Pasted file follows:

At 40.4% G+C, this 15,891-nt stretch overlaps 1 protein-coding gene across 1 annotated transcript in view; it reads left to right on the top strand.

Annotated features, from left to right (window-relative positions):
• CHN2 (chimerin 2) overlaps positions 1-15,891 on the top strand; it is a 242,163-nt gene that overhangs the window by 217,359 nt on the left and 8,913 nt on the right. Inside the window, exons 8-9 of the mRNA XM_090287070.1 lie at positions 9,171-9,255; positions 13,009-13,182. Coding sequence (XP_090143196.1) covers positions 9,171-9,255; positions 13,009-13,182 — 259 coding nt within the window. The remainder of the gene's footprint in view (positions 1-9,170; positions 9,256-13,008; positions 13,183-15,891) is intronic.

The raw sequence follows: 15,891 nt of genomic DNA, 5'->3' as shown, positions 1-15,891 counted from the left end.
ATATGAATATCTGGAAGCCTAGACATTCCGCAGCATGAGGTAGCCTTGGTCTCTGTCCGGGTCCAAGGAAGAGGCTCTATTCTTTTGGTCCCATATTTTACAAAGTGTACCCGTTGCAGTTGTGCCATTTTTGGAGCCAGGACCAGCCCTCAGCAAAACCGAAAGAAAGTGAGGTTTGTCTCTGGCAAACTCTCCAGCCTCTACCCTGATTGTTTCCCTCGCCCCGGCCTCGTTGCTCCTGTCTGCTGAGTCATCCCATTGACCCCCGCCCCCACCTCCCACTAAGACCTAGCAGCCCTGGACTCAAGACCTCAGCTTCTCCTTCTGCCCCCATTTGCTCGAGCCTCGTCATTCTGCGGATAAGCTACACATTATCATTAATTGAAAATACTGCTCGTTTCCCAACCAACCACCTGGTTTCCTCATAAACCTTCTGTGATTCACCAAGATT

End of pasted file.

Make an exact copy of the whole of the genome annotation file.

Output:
At 40.4% G+C, this 15,891-nt stretch overlaps 1 protein-coding gene across 1 annotated transcript in view; it reads left to right on the top strand.

Annotated features, from left to right (window-relative positions):
• CHN2 (chimerin 2) overlaps positions 1-15,891 on the top strand; it is a 242,163-nt gene that overhangs the window by 217,359 nt on the left and 8,913 nt on the right. Inside the window, exons 8-9 of the mRNA XM_090287070.1 lie at positions 9,171-9,255; positions 13,009-13,182. Coding sequence (XP_090143196.1) covers positions 9,171-9,255; positions 13,009-13,182 — 259 coding nt within the window. The remainder of the gene's footprint in view (positions 1-9,170; positions 9,256-13,008; positions 13,183-15,891) is intronic.

The raw sequence follows: 15,891 nt of genomic DNA, 5'->3' as shown, positions 1-15,891 counted from the left end.
ATATGAATATCTGGAAGCCTAGACATTCCGCAGCATGAGGTAGCCTTGGTCTCTGTCCGGGTCCAAGGAAGAGGCTCTATTCTTTTGGTCCCATATTTTACAAAGTGTACCCGTTGCAGTTGTGCCATTTTTGGAGCCAGGACCAGCCCTCAGCAAAACCGAAAGAAAGTGAGGTTTGTCTCTGGCAAACTCTCCAGCCTCTACCCTGATTGTTTCCCTCGCCCCGGCCTCGTTGCTCCTGTCTGCTGAGTCATCCCATTGACCCCCGCCCCCACCTCCCACTAAGACCTAGCAGCCCTGGACTCAAGACCTCAGCTTCTCCTTCTGCCCCCATTTGCTCGAGCCTCGTCATTCTGCGGATAAGCTACACATTATCATTAATTGAAAATACTGCTCGTTTCCCAACCAACCACCTGGTTTCCTCATAAACCTTCTGTGATTCACCAAGATT